Not all investing opportunities are created equal…
Thanks to Antiques Roadshow and American Pickers, everyone thinks investing in collectibles is a great idea. However, the truth is that few actually have anything worth more than the day they were first purchased.
That doesn't prevent people from trying to guess what the next great cultural commodity is going to be. I remember (briefly) watching a home shopping channel years ago and listening to someone explain why "Beanie Babies" were the next big thing for those interested in investing in collectibles. He couldn't guarantee they were a slam-dunk investment, but the prices on the secondary market had soared. Take that into consideration as you call in your order.
Interestingly, there is no Beanie Baby segment on any home shopping channel.
Unlike stocks, there is no discernable way to say why, when, or if a collectible will ever increase in price; they also don't provide a dividend. Investing in collectibles is as difficult as trying to time the stock market—it's virtually impossible.
Collectibles can also be difficult to value, as it's a subjective art. For example, on eBay (NASDAQ/EBAY), you can purchase a rare Princess Diana Beanie Baby bear for either $400,000 or get one from the same edition in similar condition for just $5,000. That's quite a discrepancy for a really small target audience.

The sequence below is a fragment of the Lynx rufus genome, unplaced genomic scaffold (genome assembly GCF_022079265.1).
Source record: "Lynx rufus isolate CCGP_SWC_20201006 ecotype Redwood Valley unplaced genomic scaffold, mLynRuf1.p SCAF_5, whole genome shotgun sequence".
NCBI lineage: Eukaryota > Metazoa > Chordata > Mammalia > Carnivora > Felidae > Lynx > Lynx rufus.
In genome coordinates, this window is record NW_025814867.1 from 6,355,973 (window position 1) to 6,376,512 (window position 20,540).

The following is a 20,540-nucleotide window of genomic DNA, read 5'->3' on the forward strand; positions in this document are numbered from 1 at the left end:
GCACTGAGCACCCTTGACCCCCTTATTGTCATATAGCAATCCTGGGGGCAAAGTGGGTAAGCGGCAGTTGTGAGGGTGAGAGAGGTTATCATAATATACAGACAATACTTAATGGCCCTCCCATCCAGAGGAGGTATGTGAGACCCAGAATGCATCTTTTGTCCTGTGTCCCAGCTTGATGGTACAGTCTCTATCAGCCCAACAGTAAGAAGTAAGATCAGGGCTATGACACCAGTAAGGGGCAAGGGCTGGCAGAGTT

Here's a hint: when it comes to investing in collectibles, look for the lowest-selling collectible you want, as that's the bottom basement price no one is willing to pay. I'm not picking on Beanie Babies, I'm just using them as an example.
Investing in collectibles isn't exactly a slam-dunk investment when it comes to your retirement portfolio, at least not for the average investor; though when you consider the record prices modern art is commanding this art auction season in New York City, it's easy to see why many investors, tired of record-low interest rates and near-zero returns on their income investments, are looking elsewhere.
On November 12, an art collector shelled out over $142 million at Christie's (a private company) postwar and contemporary art auction for a painting—actually a triptych—by Francis Bacon. A few minutes later, a collector purchased Jeff Koon's sculpture "Balloon Dog (Orange)" for $58.4 million, an auction record for a living artist. The third-most expensive lot for the night went to a graphic of a Coca-Cola bottle by Andy Warhol, selling for $57.3 million.
If you're considering investing in collectibles like art, wine, furniture, etc., but aren't sure where to start, you could look at Sotheby's (NYSE/BID), the only publicly traded auction house.
If investing in collectibles or paying $50.0 million for a Warhol isn't in your budget, you could consider doing due diligence on some of the subjects he painted, including The Coca-Cola Company (NYSE/KO) or a motorcycle company like Harley-Davidson, Inc. (NYSE/HOG).
The point is that you can find reasonable, affordable investing ideas anywhere.
When it comes to investing in collectibles, buy what you like, not what you think you can flip for a profit. After all, investing in collectibles can be a risky venture; not only do you need to find the next hot collectible trend, but you also have to get it at a reasonable price and find someone willing to pay more for it than you did.
The fact of the matter is it's easier to perform a little due diligence and find a stock with better prospects. Investing in collectibles might sound like fun, but investing on Wall Street is a better bet.
This article Investing in These Collectibles a Better Bet Than Wall Street? by John Paul Whitefoot, BA was originally published at Daily Gains Letter